TechnologyHow technology will change treasury – FIS Q&A: Part two

How technology will change treasury – FIS Q&A: Part two

From cyber security and AI to blockchain and cloud, Andrew Bateman, EVP, Group President, Capital Market Solutions – Buy-Side at FIS, explains how technology is changing treasury.

We know that technology is important, but is adoption and modernization increasing? 

There is a push to adopt the latest technology, because you need to be adapting to the pace of change. The regulatory changes coming in, you’ve got the LIBOR changes, general accounting changes like IFRS nine, you’ve got greater uncertainty around the world generally, which drives more volatility. So, you need to improve the risk management type of controls.  

Because treasurers are becoming more strategic and have more of an influence on the business and the CFO has a much greater focus on them, you’re seeing at this point in time, a greater level of investment in treasury generally. 

And I think the majority, about threequarters, of treasuries are doing something, whether that’s a new system, or they’re enhancing what they have, there’s a greater emphasis on their part of the business to be strategic. 

What is the cost of not adopting new technology? 

One thing is greater risk, and that’s something that’s always an area with treasury that can put the business in jeopardy, if the treasury department doesn’t have strong and tight controls. Whether that’s controls around the payment processes and fraud, whether that’s controls around managing interest rates and foreign exchange risk, if you don’t do that properly you can cause big P&L hits to the business as a whole. 

There’s always a great emphasis on the need to have controls, and if you’re not keeping up with the latest technology that makes it harder. I think the biggest area there is probably cyber risk and cyber type issues around data security, around vulnerability.  

If you have old legacy technology, you’re not keeping up with the latest versions of the software, or you’re not keeping up with the latest operating systems, which often only support the latest versions of the software. You open up and expose yourself to a lot of risk. 

Why are cloud and AI technologies becoming so important to treasurers? 

It’s the simplification and it’s the lower total cost of ownership if you can adopt a cloudbased solution.  

Whether that’s a more standardised multitenant software as a service type solution, where there are very quick implementations and the system is continually being upgraded. Because you’re always on the latest version, it minimises any risk you might have of security. It provides a lot of tools that you can use very quickly, and if there’s any changes to regulation, you’re not having to go through an upgrade to do that. So, it’s certainly a lower cost of ownership with greater ease of use.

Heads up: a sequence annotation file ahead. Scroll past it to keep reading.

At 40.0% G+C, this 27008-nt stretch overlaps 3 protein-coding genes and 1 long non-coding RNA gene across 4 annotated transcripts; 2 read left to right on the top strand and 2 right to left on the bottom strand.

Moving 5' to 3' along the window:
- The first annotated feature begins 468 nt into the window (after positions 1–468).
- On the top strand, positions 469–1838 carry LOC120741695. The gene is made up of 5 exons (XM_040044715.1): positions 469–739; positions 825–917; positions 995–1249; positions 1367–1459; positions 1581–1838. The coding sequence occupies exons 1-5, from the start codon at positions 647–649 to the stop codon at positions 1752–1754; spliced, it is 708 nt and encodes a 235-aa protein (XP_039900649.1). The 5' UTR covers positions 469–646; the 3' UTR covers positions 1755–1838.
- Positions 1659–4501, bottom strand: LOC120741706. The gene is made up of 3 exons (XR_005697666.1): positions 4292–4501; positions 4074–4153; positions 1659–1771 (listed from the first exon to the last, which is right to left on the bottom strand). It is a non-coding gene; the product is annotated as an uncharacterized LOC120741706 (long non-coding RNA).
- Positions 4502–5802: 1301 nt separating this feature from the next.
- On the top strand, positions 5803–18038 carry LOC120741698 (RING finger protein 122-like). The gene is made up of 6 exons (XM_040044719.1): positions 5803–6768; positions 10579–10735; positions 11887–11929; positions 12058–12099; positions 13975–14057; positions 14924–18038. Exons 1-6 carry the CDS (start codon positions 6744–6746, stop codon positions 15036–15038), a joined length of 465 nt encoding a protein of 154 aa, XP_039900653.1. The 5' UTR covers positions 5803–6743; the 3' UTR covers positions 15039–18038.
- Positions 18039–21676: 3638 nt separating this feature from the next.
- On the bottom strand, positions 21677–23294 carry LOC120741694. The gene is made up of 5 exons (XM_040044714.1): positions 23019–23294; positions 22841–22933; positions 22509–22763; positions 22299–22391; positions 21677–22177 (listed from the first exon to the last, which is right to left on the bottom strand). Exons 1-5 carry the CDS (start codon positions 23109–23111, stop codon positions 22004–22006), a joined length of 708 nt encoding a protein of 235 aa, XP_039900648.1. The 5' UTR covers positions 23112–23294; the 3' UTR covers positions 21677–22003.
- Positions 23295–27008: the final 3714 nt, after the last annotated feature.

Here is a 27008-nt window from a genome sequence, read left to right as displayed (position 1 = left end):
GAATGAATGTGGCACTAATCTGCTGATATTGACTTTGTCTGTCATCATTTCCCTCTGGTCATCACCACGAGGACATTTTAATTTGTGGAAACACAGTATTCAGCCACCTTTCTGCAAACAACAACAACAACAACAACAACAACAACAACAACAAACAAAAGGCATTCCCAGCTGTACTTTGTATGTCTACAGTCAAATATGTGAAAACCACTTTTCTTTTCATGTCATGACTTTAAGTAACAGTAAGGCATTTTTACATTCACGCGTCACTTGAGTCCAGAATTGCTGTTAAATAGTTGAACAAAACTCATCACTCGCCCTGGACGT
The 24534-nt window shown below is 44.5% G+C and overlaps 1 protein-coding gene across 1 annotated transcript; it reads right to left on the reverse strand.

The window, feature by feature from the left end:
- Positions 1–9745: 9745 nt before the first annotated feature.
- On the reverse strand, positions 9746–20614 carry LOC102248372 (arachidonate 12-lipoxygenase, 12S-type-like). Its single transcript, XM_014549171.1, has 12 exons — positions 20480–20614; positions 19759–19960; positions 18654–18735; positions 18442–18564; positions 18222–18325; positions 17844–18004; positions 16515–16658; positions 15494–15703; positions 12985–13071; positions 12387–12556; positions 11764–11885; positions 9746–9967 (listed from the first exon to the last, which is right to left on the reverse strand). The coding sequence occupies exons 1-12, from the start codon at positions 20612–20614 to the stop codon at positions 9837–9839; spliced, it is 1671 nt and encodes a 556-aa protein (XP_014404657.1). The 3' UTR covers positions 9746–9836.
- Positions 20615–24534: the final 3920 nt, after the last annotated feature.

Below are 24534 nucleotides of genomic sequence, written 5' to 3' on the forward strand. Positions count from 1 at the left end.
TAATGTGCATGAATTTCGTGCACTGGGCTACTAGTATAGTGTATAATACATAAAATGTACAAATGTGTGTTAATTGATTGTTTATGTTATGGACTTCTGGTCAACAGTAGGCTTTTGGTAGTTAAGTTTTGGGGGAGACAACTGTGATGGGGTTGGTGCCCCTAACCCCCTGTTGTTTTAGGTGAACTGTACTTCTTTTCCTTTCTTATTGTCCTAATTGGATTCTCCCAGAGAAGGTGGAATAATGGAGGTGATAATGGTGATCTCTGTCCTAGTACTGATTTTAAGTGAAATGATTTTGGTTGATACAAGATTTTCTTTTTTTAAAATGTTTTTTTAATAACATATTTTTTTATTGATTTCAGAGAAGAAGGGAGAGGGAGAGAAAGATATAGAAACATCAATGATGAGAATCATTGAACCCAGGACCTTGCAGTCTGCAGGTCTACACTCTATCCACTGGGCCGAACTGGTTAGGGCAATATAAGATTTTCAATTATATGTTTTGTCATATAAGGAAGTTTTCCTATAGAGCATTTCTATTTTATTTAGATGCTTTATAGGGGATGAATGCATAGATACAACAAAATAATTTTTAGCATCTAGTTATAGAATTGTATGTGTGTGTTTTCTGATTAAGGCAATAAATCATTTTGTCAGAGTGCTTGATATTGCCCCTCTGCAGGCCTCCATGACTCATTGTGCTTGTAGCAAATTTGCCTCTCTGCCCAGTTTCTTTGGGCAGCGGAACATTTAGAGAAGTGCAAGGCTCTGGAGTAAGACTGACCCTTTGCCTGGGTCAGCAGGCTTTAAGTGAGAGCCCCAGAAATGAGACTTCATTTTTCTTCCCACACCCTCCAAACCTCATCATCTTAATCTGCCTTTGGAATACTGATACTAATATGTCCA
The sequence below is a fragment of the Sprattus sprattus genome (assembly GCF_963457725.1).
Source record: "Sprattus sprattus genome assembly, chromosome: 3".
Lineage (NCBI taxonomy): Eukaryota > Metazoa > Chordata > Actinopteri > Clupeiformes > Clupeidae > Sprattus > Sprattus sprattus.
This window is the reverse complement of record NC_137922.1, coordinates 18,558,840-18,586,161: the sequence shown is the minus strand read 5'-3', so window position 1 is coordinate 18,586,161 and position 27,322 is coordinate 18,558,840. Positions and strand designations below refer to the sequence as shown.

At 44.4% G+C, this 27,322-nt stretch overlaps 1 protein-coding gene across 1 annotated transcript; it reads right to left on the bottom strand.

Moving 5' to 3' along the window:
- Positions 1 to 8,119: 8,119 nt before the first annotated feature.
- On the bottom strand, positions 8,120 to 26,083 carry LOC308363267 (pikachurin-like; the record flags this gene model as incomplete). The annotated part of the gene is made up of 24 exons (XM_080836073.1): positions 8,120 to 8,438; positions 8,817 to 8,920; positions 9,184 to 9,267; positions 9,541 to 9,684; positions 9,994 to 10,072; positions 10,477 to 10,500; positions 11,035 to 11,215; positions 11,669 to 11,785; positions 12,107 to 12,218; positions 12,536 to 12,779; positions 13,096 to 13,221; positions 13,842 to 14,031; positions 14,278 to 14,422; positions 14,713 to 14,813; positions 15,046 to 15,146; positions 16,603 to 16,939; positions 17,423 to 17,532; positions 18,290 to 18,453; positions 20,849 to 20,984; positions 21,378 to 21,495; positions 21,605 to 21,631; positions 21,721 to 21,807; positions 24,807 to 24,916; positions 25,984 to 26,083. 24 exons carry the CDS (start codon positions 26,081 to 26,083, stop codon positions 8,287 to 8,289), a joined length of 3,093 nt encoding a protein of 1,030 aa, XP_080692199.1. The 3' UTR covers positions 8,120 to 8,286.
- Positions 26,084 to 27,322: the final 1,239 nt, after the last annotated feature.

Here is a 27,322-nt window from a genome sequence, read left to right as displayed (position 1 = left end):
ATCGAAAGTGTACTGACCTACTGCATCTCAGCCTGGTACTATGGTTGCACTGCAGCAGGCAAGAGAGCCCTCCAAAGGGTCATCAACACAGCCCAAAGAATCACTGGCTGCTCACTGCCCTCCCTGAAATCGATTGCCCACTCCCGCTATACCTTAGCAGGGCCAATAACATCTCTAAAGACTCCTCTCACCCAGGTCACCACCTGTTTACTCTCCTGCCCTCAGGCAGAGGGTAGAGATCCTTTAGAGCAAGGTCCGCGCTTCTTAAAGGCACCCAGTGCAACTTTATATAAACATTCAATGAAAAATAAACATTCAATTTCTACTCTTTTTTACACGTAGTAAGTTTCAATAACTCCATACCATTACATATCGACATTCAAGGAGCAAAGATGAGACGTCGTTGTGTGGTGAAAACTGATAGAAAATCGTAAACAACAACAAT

For those that have more sophisticated operations, what they want to be able to do is to leverage and use technology. But, putting their software into the cloud, having a vendor host that provides all the managed services around it, all the application management, allows them as a treasury to focus on using the software and driving their business. They’re not worried about upgrades because it has been taken care of by the vendor. To have someone managing these things for you just allows you to focus on the value of it. 

With artificial intelligence, that’s again, how will the vendors be embedding that sort of technology into their software?’ If you think about that from a treasury perspective, AI would be very useful in payment and fraud detection.  

So, by analysing the flow to see when something looks a bit odd and thus might be a fraud and being able to flag that. That’s something that we’ve seen built into payments systems around fraud, around any sort of decision making 

Not so long ago blockchain was the tech on everybody’s minds, why is that no longer the case? 

That’s the shift, isn’t it? With blockchain, it was a big thing, it was certainly what everyone thought was the future for everything. From a technology perspective, it has some good applications, you’re starting to see that in any contractsbased process, for example. Whether that’s on trade finance, or insurance contracts, or other contractbased processes in the capital market space, I think you’ll see that evolve over time 

Here in treasury itself, they’ll be engaged in that in some way, at some point. But certainly, the amount of chatter about it has definitely shifted less.  

The area that is interesting in that same vein though, is tokenization. I think that’s what the next evolution of it is. You’ve had the crypto currencies, you’ve had distributed ledgers for contracts. But if you look at it, how do we take assets and tokenize assets, break them into smaller parts and track that using the distributed ledger technology – that’s where you will see the next evolution. Maybe the future chatter will be around tokenization. 

Catch up on part one of the interview with Andrew Bateman by clicking here.

Andrew Bateman is EVP, Group President, Capital Market Solutions – Buy-Side at FIS. 

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